Can you believe that China is changing its tune on relations with South Korea? It is probably a diplomatic maneuver to suddenly detract attention from the U.S. presence of military weapons in South Korea.

On the eve of President Trump’s 12- day tour of the Asia-Pacific region in November, the president of China let it be known that he will relax some trade restrictions with South Korea and not oppose the anti-missile system installed south of Seoul. What can we read into this about face?

For openers, let’s consider how important high-level meetings were between Donald Trump and Xi Jimbing. The Chinese president re-elected by a sweeping majority that assures his international influence. To date China has been lukewarm on squashing North Korea’s nuclear capability. Xi also opposed South Korea arming its self with U.S. military weaponry so close to China’s border.

Perhaps pressure from the international community finally stuck for China to help subdue North Korea’s threatening nuclear ambitions. It’s a tricky diplomatic scheme for South Korea, Japan and the U.S to keep a military presence too close to China as a shield against North Korea’s nuclear intentions.

The current situation in dealing with China involves protection of national security. The executive order issued by President Trump in connection with the proposed merger of Qualcomm and Broad com was based on a foreign country having access to U. S. Websites. This issue is in dispute because Broadcom is moving its corporate headquarters from Singapore to California.

Further controversy was created when a committee of the Treasury Department that blocked the proposed merger with a procedure that it is seldom used. This federal action prompted the president to officially prohibit the merger of the two firms.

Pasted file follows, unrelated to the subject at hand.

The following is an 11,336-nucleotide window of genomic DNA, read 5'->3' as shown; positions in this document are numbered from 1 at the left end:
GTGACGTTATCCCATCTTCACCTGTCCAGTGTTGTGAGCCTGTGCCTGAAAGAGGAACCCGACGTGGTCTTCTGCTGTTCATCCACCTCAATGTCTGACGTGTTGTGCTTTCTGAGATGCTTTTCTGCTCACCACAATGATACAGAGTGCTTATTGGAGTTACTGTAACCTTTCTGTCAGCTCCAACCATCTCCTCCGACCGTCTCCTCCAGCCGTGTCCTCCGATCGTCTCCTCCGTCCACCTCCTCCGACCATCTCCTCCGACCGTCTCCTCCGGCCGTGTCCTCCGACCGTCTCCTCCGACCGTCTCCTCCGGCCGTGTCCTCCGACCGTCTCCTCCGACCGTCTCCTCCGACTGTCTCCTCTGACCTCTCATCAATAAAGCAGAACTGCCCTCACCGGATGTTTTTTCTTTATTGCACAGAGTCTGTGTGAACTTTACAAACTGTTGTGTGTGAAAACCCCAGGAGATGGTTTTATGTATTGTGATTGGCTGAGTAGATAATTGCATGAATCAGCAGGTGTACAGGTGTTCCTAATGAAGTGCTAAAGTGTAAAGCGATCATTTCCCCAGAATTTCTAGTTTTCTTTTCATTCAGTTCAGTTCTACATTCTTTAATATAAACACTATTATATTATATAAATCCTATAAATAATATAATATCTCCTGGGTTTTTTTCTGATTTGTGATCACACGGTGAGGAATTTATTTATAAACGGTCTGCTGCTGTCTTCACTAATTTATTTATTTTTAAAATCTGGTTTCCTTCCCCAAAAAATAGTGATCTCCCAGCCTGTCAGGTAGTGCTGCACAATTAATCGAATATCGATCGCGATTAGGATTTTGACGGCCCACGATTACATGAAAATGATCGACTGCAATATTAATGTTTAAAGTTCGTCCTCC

Why is there so much focus on a local issue that normally would have proceeded if approved by stockholders, then be subject to federal agency review for anti- trust legislation? By coincidence the Qualcomm merger came at a time when China was being aggressive in controlling international trade.

Discussions on the progress of North Korea’s nuclear program are being promoted by South Korea’s President Moon. China will probably not agree with South Korea proposals as long as there is a U. S. presence on the Korean Peninsula. There seems to be little hope to contain North Korea’s ambitions without a regime change. Any military interference would be extremely damaging to South Korea and Japan if Kim released his military force from the DZM only 45 miles from Seoul.

The proposed meeting of Kim with Trump will force China to support a better approach to North Korea’s nuclear ambitions. However, Kim and his envoys usually cancel any meetings to ease the tension on the Korean Peninsula.

The pacifist in the coalition is South Korean President Moon Jae-in, and for good reason. Ten million people live in the Seoul area, just 40 miles from the heavily-armed Communist border. A launch of the weapons would be devastating. Moon is ever hopeful that negotiations with Kim Un Il is the solution for peace on the Korean Peninsula.

In order to lift the Chinese boycott of Korean products, Moon agreed not to accept any more THAD installations from the U.S. The unexpected move scrambled the Trump team’s plans to negotiate with China over the South Korean boycotts, according to The Economist.

The current attitude towards relations with China revolve around US security of its brands and access by hacking. A secondary concern is the presence of American military on the Korean Peninsula. China prefers to keep a buffer from its borders with North Korea and would be opposed to a regime change.

At the present time, leadership summit conferences might be possible before resorting to any military interference in Kim’s nuclear expansion. China certainly will be a key player in any discussions with both South and North Korea.